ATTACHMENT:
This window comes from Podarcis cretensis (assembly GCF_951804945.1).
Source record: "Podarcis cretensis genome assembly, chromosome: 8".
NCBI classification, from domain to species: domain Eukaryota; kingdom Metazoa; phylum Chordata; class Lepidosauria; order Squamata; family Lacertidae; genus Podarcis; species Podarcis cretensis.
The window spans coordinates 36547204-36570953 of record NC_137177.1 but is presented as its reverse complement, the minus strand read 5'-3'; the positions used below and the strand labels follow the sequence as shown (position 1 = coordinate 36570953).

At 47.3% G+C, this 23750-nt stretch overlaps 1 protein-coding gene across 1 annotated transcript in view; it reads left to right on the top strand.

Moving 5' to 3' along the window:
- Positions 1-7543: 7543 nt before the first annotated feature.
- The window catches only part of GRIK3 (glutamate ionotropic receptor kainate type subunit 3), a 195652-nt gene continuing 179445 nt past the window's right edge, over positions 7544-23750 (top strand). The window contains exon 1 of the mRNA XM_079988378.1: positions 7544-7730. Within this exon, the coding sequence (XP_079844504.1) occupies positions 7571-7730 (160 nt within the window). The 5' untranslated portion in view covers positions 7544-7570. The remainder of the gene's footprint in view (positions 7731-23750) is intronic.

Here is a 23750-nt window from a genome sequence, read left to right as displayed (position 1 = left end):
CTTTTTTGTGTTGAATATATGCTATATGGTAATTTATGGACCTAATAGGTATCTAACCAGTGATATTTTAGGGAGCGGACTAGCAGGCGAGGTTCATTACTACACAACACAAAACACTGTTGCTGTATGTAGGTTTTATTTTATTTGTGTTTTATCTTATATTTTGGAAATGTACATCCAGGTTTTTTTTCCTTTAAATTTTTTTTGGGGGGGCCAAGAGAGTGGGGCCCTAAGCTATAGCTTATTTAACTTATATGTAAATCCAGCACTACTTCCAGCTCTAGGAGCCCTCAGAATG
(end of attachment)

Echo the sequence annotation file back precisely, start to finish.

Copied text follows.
This window comes from Podarcis cretensis (assembly GCF_951804945.1).
Source record: "Podarcis cretensis genome assembly, chromosome: 8".
NCBI classification, from domain to species: domain Eukaryota; kingdom Metazoa; phylum Chordata; class Lepidosauria; order Squamata; family Lacertidae; genus Podarcis; species Podarcis cretensis.
The window spans coordinates 36547204-36570953 of record NC_137177.1 but is presented as its reverse complement, the minus strand read 5'-3'; the positions used below and the strand labels follow the sequence as shown (position 1 = coordinate 36570953).

At 47.3% G+C, this 23750-nt stretch overlaps 1 protein-coding gene across 1 annotated transcript in view; it reads left to right on the top strand.

Moving 5' to 3' along the window:
- Positions 1-7543: 7543 nt before the first annotated feature.
- The window catches only part of GRIK3 (glutamate ionotropic receptor kainate type subunit 3), a 195652-nt gene continuing 179445 nt past the window's right edge, over positions 7544-23750 (top strand). The window contains exon 1 of the mRNA XM_079988378.1: positions 7544-7730. Within this exon, the coding sequence (XP_079844504.1) occupies positions 7571-7730 (160 nt within the window). The 5' untranslated portion in view covers positions 7544-7570. The remainder of the gene's footprint in view (positions 7731-23750) is intronic.

Here is a 23750-nt window from a genome sequence, read left to right as displayed (position 1 = left end):
CTTTTTTGTGTTGAATATATGCTATATGGTAATTTATGGACCTAATAGGTATCTAACCAGTGATATTTTAGGGAGCGGACTAGCAGGCGAGGTTCATTACTACACAACACAAAACACTGTTGCTGTATGTAGGTTTTATTTTATTTGTGTTTTATCTTATATTTTGGAAATGTACATCCAGGTTTTTTTTCCTTTAAATTTTTTTTGGGGGGGCCAAGAGAGTGGGGCCCTAAGCTATAGCTTATTTAACTTATATGTAAATCCAGCACTACTTCCAGCTCTAGGAGCCCTCAGAATG